First Glimpse S.S. Antoinette, river cruise line Uniworld's first-ever new-build, launched in March 2011. The 164-passenger vessel, built at Holland's Shipyard De Hoop, is one of the most innovative ships sailing on Europe's rivers today.
Uniworld's penchant for whimsical and daring interior design (Antoinette, for instance, is based on an interpretation of Marie Antoinette's France), lush cabin appointments, and superb service and cuisine is apparent on all the company's vessels. But creating its first ship from scratch offered the line a chance to innovate, and did it ever.
The Rhine River-based S.S. Antoinette offers a serious wow factor with its new unique-to-river-cruising features, including suites with alcoves that can be converted from glassed-in conservatories to open-air balconies by pushing a switch.
There's also a beautiful 22-seat cinema with Dolby Surround Sound that's atmospherically housed in a room adorned with vintage movie posters. (The requisite popcorn cart is also included in the mix.)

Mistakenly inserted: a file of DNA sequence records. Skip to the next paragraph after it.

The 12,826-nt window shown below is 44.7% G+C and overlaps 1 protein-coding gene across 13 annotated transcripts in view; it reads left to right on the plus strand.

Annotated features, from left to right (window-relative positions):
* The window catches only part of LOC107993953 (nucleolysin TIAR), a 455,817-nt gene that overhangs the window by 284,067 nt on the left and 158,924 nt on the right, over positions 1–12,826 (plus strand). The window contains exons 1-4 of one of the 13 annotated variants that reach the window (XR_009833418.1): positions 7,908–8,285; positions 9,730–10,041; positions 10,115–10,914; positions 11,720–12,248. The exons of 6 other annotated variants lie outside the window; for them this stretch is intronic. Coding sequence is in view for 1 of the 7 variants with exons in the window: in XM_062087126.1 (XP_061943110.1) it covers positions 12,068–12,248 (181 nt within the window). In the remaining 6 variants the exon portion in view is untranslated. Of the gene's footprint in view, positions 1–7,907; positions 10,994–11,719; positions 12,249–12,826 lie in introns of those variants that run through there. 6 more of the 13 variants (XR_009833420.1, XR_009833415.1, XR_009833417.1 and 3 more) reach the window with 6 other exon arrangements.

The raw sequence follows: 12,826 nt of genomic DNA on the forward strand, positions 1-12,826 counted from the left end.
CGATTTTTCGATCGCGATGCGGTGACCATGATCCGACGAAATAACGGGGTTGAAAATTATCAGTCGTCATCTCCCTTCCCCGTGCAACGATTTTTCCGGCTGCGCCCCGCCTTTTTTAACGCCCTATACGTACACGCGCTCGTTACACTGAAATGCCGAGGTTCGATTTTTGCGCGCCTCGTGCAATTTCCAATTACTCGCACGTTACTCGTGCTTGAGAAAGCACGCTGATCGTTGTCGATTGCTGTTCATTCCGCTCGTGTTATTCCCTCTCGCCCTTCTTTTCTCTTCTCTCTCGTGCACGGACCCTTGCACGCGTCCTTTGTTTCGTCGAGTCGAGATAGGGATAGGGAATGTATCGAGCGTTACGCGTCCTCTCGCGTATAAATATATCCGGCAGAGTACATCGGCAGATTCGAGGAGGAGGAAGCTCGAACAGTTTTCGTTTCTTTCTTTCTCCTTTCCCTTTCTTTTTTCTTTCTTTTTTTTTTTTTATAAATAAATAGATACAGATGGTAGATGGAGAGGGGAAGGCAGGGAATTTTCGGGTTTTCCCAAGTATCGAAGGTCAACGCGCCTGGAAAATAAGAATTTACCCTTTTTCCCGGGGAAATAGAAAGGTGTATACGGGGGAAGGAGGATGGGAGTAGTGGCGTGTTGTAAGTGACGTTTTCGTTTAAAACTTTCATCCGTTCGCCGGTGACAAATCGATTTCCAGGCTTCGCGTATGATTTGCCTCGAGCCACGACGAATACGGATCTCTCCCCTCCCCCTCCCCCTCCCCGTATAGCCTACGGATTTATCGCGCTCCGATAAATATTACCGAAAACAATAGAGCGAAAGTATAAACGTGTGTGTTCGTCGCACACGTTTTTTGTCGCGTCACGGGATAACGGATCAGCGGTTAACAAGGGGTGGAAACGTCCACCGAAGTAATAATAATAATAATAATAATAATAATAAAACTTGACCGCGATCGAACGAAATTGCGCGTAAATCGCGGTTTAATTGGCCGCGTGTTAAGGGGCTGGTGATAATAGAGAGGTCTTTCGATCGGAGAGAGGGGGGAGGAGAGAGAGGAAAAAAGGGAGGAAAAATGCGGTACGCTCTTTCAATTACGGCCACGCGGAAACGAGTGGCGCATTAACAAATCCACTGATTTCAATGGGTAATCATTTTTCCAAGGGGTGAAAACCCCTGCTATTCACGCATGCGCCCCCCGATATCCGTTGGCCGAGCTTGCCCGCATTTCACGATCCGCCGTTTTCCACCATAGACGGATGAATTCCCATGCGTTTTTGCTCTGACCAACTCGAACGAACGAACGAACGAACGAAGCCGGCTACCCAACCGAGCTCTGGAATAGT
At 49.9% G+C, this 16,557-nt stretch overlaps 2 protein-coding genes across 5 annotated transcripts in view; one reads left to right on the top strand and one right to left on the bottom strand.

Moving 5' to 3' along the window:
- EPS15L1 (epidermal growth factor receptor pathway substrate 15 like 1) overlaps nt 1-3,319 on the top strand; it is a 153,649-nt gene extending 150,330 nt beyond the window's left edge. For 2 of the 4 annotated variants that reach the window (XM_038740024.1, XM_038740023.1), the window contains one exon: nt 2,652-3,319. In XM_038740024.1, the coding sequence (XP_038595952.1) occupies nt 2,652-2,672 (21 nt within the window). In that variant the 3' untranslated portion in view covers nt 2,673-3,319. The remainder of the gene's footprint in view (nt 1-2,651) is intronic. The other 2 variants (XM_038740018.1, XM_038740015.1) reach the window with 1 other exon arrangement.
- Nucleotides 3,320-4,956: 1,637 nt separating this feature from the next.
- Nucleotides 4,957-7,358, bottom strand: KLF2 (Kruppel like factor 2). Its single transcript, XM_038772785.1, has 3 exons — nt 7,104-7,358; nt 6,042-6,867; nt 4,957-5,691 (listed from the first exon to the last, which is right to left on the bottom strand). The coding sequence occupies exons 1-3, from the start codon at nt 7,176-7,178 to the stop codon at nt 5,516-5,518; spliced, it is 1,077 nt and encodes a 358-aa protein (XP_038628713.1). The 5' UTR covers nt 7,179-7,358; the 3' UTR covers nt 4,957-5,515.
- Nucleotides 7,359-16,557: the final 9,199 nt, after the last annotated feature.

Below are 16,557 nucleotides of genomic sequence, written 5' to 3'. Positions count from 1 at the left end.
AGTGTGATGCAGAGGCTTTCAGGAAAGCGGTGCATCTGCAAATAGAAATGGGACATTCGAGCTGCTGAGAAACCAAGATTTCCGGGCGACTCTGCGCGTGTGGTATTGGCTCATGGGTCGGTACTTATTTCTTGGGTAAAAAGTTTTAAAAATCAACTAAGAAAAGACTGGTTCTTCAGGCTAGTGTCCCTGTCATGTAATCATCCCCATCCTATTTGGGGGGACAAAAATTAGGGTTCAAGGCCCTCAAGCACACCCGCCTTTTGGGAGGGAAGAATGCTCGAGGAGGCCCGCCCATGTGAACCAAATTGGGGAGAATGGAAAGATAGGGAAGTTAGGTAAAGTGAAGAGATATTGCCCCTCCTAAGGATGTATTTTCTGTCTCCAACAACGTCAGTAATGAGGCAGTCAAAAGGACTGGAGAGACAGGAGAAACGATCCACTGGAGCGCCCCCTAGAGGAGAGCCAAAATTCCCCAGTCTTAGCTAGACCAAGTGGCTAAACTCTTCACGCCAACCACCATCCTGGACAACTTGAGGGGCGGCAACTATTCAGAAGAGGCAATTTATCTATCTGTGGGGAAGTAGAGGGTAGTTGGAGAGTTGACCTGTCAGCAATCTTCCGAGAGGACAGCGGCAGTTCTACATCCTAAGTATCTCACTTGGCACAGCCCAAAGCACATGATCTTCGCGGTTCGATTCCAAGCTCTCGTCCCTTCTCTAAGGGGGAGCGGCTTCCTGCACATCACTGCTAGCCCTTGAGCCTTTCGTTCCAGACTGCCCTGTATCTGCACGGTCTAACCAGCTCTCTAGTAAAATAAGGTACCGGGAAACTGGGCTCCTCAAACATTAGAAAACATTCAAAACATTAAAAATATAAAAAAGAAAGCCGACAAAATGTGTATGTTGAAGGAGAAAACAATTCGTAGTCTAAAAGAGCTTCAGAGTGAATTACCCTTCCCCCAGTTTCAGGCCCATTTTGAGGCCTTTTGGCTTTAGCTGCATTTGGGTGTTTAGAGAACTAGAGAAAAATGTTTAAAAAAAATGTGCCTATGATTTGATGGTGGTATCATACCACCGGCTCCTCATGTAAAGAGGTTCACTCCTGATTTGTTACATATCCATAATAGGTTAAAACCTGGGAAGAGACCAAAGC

In addition, the vessel's top deck showcases several novel twists. Traditionally, riverboats use their upper decks as observation areas in good weather only; height-wise, they contain no furnishings taller than a chaise lounge so that the vessels can fit under low-slung bridges. For Antoinette, Uniworld has constructed a pair of all-weather rooms: the South Beach-like Leopard Bar (which is a classic lounge tradition in many Red Carnation hotels, a sister company) and the elegant L'Orangerie, an indoor/outdoor dining venue. Both have air conditioning and heating. The reason that Uniworld can build such structures: Their ceilings and windows can collapse on demand if the ship needs to pass under a low bridge.
Another twist: Few riverboats have swimming pools; on Antoinette, there's a glassed-in facility with gorgeous mosaic tiling, a wall of windows and an adjacent spa. Interestingly, the pool serves in another capacity. The few riverboats that have one typically locate them in their midsections, said Patrick Janssens, owner of Shipyard De Hoop, which has been building vessels for more than a century. In Antoinette's case, placing the pool in the rear gives it an operational advantage. With its heavy weight, it creates mass where vibration tends to be a problem, helping to ensure an extra-quiet ride.